Governor and Cabinet Approve 1,100-Acre Florida Forever Acquisition

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Governor and Cabinet Approve 1,100-Acre
Florida Forever Acquisition

~$2.6 million acquisition will help protect water and natural resources in Osceola County~

TALLAHASSEE, Fla. – Today, Governor Rick Scott and the Florida Cabinet members approved the acquisition of a conservation easement of more than 1,100 acres for $2.6 million. The subject property is part of an approximately 4,613-acre ranch, known as Camp Lonesome. The ranch is located in central Osceola County, northeast of the Florida Turnpike and about 15 miles from St. Cloud.

“DEP is committed to collaborating with our partners at state and federal agencies and in the environmental community to achieve strategic acquisitions like this one,” said DEP Secretary Noah Valenstein. “This project will help protect water and natural resources for future generations.”

The ranch is part of a multi-agency conservation easement acquisition partnership in the Everglades Headwater National Wildlife Refuge. The partnership includes DEP, the Department of Agriculture and Consumer Services’ Florida Forest Service, and the U.S. Fish and Wildlife Service. The project is ranked number 9 on the Florida Forever Less-Than-Fee projects category. This easement will protect wetlands and sloughs that drain into Lake Marion and the Kissimmee River System, as well as the dry prairies and pine flatwood habitats that contain numerous wildlife.

“With over 1,000 people moving to Florida every day, we must continue to prioritize the conservation of our world-renowned natural spaces,” said Commissioner of Agriculture Adam H. Putnam. “With today’s conservation of Camp Lonesome, we’re able to preserve this invaluable piece of our rural economy and its environment benefits in a cost-effective way.”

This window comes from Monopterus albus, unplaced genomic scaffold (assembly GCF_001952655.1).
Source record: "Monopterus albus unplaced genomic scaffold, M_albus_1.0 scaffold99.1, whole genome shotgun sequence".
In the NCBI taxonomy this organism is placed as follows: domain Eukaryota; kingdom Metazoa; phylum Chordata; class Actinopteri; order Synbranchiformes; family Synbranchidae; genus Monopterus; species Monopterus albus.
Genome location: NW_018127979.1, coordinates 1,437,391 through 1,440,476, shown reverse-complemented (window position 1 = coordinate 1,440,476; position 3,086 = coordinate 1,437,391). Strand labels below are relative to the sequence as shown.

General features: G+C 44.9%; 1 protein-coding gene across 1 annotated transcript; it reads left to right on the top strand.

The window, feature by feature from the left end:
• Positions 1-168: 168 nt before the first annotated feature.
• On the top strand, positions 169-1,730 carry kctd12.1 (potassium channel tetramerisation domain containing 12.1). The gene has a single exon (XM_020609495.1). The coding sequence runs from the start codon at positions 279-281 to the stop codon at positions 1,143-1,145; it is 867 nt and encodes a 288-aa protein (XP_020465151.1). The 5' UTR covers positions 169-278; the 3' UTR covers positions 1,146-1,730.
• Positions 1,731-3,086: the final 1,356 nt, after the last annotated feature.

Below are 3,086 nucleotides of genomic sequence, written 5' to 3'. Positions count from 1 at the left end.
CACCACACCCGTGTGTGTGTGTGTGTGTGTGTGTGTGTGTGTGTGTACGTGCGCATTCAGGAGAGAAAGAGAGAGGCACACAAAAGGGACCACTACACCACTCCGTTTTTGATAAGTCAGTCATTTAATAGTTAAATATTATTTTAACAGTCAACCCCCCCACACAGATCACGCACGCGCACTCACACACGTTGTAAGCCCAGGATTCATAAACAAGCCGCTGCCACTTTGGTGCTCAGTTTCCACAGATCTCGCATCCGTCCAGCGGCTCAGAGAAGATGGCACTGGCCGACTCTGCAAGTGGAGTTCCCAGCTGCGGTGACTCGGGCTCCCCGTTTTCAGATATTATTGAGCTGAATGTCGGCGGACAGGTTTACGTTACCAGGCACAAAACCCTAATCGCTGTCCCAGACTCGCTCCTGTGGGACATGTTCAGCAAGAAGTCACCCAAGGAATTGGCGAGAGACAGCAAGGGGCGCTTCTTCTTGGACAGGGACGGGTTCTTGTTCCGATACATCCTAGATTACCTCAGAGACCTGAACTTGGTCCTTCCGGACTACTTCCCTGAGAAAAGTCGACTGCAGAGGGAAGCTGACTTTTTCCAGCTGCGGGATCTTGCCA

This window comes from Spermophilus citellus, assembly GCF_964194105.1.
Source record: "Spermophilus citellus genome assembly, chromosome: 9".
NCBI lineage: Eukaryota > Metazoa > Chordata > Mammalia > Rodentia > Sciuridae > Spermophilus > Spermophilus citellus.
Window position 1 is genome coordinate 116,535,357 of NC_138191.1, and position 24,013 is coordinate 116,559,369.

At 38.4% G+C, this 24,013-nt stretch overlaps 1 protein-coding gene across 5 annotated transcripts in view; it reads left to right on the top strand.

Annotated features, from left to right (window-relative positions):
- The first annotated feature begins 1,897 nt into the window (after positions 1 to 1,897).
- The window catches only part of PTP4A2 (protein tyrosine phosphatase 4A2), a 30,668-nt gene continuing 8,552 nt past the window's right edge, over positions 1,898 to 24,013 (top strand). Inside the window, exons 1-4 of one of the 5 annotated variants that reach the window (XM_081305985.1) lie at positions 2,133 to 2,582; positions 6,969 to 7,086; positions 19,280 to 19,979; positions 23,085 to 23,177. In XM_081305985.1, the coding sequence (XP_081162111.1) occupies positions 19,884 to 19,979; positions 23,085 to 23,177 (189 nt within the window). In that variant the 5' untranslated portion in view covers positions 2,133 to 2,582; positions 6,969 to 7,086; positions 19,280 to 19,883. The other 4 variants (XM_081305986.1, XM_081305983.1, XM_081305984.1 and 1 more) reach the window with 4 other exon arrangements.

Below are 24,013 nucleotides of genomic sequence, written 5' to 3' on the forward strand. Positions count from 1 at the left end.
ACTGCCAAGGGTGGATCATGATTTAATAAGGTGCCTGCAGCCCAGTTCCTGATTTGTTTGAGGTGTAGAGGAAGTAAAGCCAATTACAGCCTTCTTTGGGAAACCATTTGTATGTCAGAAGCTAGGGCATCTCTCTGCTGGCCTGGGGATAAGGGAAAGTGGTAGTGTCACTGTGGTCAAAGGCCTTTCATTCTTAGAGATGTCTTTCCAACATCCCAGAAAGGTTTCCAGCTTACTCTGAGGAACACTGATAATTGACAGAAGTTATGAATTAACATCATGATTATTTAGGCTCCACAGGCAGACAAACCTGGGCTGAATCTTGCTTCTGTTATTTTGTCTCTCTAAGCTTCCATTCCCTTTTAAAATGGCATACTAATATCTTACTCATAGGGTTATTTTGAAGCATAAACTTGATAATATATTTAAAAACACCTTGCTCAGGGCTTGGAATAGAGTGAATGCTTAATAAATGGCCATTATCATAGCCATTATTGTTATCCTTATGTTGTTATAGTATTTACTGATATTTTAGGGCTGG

“The Conservancy congratulates DEP on this important purchase,” said Lindsay Stevens, land program manager for the Nature Conservancy. “This easement will benefit the estuaries and water supply of this area, while also preserving economically sustainable ranching and protecting lands and waters for wildlife.”

"The conservation easement over the Big Bend Swamp/Holopaw Ranch is a key component of the greenway network between Three Lakes and Bull Creek water management areas and will contribute to the Everglades Headwater National Wildlife Refuge," said Kent Wimmer, Northwest Florida representative, Defenders of Wildlife. "We look forward to continuing to work with the Department of Environmental Protection, the Florida Forest Service, Florida Fish and Wildlife Conservation Commission, and others to conserve habitat for imperiled species and the Florida Ecological Greenways Network."

“This easement creates a partnership and allows conservation of native habitats and ongoing economic use within the very important Everglades Headwaters area. Ranching, which is an important part of Florida’s economy and history within the Lake Okeechobee watershed, also plays an important role in managing water resources,” said Audubon Florida Executive Director Eric Draper.

A conservation easement is a restriction placed on a piece of property to protect lands for future generations, while allowing owners to continue to live on and use their land. Through this conservation easement, the State of Florida will protect the land and water resources found within the Camp Lonesome Ranch.